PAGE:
After service, many discharged young men and women look to expand their opportunities at college. The G.I. Bill has helped make that dream possible since 1944 but there’s also a disturbing trend in the number of vets losing out on the promise of that bill.
For-profit colleges have been singled out in recent years for taking advantage of veterans attending school under the GI Bill. Marketed as an ideal environment for veterans, these schools promote their flexible scheduling, online classes, and valuable career training. The reality is that many veterans attending for-profit schools have found they still don’t have a degree after their benefits have been spent. So far, 37 state attorneys general have started investigations into for-profit colleges in their states. The organizations that have come under fire face charges inadequate disclosures about accreditation.
“Servicemembers, veterans, spouses, and family members have become highly attractive prospects to for-profit colleges, and many schools have put significant resources into recruiting and enrolling students eligible for these benefits,” the Committee on Health, Education, Labor, and Pensions (HELP) report’s executive summary.
In April 2015, Corinthian Colleges, which includes Everest College, Heald College and WyoTech schools, closed its 28 campuses, leaving about 16,000 students without a degree or credentials to back up the classes they had already paid for. During this time, while student enrollment the top eight for-profit schools dropped, enrollment of veterans increased.
Recruiters for the University of Phoenix in Louisville, KY said during a deposition that they were told to enter army bases “surreptitiously” to find military personnel that could be sold the promise of a for-profit college degree. GI Bill Tuitions do not count against the schools’ annual financial aid funding, which means they can make a lot more money by enrolling veterans. According to a Senate education committee report from 2015, about 25 percent of Post-9/11 GI Bill payouts has gone to for-profit colleges, and that includes $1.7 billion just in the 2012-13 school year.
To help the veterans who have been financially misled, the Veterans’ Student Loan Relief Fund was created by World War II vet Jerome Kohlberg, a key player in the passing of the Post-9/11 GI Bill. The fund accepts applications for grants of up to $5,000 for qualified active-duty military, veterans and family members who believe for-profit education companies have deceived them.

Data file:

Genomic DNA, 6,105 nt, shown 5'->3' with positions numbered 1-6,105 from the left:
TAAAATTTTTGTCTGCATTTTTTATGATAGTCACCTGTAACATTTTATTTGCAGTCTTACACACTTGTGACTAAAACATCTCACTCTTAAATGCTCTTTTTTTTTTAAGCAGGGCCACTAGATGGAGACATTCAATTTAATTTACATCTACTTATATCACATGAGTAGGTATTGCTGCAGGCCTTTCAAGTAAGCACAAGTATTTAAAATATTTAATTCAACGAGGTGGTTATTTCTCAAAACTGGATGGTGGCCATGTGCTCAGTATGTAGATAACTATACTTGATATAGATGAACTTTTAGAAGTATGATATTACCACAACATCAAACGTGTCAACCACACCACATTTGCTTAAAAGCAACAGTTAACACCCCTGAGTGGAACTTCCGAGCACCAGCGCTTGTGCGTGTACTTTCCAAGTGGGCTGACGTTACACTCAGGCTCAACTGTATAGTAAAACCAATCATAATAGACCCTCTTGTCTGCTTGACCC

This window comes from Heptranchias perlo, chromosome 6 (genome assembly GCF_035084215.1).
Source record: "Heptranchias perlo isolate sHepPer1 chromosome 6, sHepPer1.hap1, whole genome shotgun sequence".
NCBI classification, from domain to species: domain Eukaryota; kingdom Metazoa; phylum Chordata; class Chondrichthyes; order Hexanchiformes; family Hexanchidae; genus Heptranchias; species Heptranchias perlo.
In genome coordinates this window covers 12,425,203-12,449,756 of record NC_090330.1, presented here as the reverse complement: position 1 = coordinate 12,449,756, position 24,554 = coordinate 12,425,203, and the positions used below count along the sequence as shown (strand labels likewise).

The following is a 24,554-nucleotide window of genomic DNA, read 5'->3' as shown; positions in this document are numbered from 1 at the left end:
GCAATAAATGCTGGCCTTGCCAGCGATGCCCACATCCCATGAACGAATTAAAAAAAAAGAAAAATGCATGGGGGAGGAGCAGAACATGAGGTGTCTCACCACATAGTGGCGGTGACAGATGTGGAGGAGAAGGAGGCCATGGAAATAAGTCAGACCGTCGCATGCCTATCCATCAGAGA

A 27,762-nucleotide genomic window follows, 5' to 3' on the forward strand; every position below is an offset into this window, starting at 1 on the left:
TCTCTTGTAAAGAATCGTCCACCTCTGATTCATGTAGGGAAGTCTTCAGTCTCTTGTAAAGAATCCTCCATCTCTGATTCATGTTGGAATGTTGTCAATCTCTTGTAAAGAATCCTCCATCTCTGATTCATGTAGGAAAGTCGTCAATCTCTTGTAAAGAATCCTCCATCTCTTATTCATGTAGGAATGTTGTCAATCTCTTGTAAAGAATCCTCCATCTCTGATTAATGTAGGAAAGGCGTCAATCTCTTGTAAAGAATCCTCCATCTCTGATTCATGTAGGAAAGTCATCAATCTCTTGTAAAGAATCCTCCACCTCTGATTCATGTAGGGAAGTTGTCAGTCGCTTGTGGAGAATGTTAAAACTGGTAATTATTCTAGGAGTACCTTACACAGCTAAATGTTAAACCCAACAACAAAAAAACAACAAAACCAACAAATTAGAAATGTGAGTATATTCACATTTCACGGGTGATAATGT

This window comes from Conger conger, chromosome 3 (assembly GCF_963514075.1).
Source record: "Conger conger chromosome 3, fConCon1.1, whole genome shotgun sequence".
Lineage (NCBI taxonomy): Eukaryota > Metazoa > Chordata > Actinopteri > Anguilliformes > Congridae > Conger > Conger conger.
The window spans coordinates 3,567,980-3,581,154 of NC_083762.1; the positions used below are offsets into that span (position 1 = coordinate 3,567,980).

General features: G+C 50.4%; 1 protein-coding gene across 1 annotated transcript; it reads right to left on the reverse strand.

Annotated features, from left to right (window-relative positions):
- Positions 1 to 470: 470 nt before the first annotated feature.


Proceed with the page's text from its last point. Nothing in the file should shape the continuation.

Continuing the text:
“There are too many for-profits that are more interested in getting the dollars, picking up the revenue and adding to their bottom line”
Some former students have vowed not to repay their for-profit college tuition debt, and congress introduced the Military and Veterans Education Protection Act in 2015, which would count GI Bill money used for tuition toward the limit on Federal revenues that for-profit schools are allowed to receive. The bill was assigned to a congressional committee on June 24, 2015, which will consider it before possibly sending it on to the House or Senate as a whole.
“There are too many for-profits that are more interested in getting the dollars, picking up the revenue and adding to their bottom line,” said Military and Veterans Education Protection Act sponsor Tom Carper, a vet himself who attended college under the GI Bill. “They’re more interested in that than they’re interested in making sure a GI—man or woman—gets the kind of education that will allow them to provide for themselves and their families for the rest of their lives.”
It’s important that people and organizations be held accountable for interfering with the educational opportunities of our veterans. By the same token, the acts of those who pave the way for service members to achieve their goals should also be recognized. Read more about what a law in Florida is doing for veterans in college, and if you know a veteran, pass the word along.Whizzco